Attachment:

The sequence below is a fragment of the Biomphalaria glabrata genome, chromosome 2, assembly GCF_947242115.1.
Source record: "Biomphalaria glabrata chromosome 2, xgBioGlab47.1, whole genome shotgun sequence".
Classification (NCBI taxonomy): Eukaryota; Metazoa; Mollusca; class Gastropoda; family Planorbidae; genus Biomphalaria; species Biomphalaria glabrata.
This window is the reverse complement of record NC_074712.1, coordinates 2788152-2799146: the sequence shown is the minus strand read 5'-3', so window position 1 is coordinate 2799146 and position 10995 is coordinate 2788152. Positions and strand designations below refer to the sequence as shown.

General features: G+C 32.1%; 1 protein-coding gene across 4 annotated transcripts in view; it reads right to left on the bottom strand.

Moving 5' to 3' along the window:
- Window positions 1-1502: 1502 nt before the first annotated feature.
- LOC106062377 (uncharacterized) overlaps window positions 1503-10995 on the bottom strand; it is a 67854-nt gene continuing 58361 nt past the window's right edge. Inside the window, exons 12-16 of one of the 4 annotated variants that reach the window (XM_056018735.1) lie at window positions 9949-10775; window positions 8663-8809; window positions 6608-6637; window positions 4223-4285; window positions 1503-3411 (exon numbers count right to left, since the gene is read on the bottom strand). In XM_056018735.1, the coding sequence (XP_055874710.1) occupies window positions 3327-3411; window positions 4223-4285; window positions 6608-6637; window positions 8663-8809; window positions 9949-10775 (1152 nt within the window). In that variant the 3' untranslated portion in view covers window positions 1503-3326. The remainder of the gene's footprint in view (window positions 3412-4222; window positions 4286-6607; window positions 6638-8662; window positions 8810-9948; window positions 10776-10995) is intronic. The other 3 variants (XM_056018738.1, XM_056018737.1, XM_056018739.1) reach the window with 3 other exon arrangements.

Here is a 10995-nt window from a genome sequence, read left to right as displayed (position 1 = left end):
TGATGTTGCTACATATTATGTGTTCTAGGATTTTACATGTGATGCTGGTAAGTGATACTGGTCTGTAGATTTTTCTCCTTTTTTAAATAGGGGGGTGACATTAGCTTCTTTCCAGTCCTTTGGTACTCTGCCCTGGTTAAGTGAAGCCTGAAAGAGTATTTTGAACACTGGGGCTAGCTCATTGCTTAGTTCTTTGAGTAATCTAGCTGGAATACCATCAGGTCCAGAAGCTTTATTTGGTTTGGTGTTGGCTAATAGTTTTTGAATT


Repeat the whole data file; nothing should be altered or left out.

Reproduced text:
The sequence below is a fragment of the Biomphalaria glabrata genome, chromosome 2, assembly GCF_947242115.1.
Source record: "Biomphalaria glabrata chromosome 2, xgBioGlab47.1, whole genome shotgun sequence".
Classification (NCBI taxonomy): Eukaryota; Metazoa; Mollusca; class Gastropoda; family Planorbidae; genus Biomphalaria; species Biomphalaria glabrata.
This window is the reverse complement of record NC_074712.1, coordinates 2788152-2799146: the sequence shown is the minus strand read 5'-3', so window position 1 is coordinate 2799146 and position 10995 is coordinate 2788152. Positions and strand designations below refer to the sequence as shown.

General features: G+C 32.1%; 1 protein-coding gene across 4 annotated transcripts in view; it reads right to left on the bottom strand.

Moving 5' to 3' along the window:
- Window positions 1-1502: 1502 nt before the first annotated feature.
- LOC106062377 (uncharacterized) overlaps window positions 1503-10995 on the bottom strand; it is a 67854-nt gene continuing 58361 nt past the window's right edge. Inside the window, exons 12-16 of one of the 4 annotated variants that reach the window (XM_056018735.1) lie at window positions 9949-10775; window positions 8663-8809; window positions 6608-6637; window positions 4223-4285; window positions 1503-3411 (exon numbers count right to left, since the gene is read on the bottom strand). In XM_056018735.1, the coding sequence (XP_055874710.1) occupies window positions 3327-3411; window positions 4223-4285; window positions 6608-6637; window positions 8663-8809; window positions 9949-10775 (1152 nt within the window). In that variant the 3' untranslated portion in view covers window positions 1503-3326. The remainder of the gene's footprint in view (window positions 3412-4222; window positions 4286-6607; window positions 6638-8662; window positions 8810-9948; window positions 10776-10995) is intronic. The other 3 variants (XM_056018738.1, XM_056018737.1, XM_056018739.1) reach the window with 3 other exon arrangements.

Here is a 10995-nt window from a genome sequence, read left to right as displayed (position 1 = left end):
TGATGTTGCTACATATTATGTGTTCTAGGATTTTACATGTGATGCTGGTAAGTGATACTGGTCTGTAGATTTTTCTCCTTTTTTAAATAGGGGGGTGACATTAGCTTCTTTCCAGTCCTTTGGTACTCTGCCCTGGTTAAGTGAAGCCTGAAAGAGTATTTTGAACACTGGGGCTAGCTCATTGCTTAGTTCTTTGAGTAATCTAGCTGGAATACCATCAGGTCCAGAAGCTTTATTTGGTTTGGTGTTGGCTAATAGTTTTTGAATT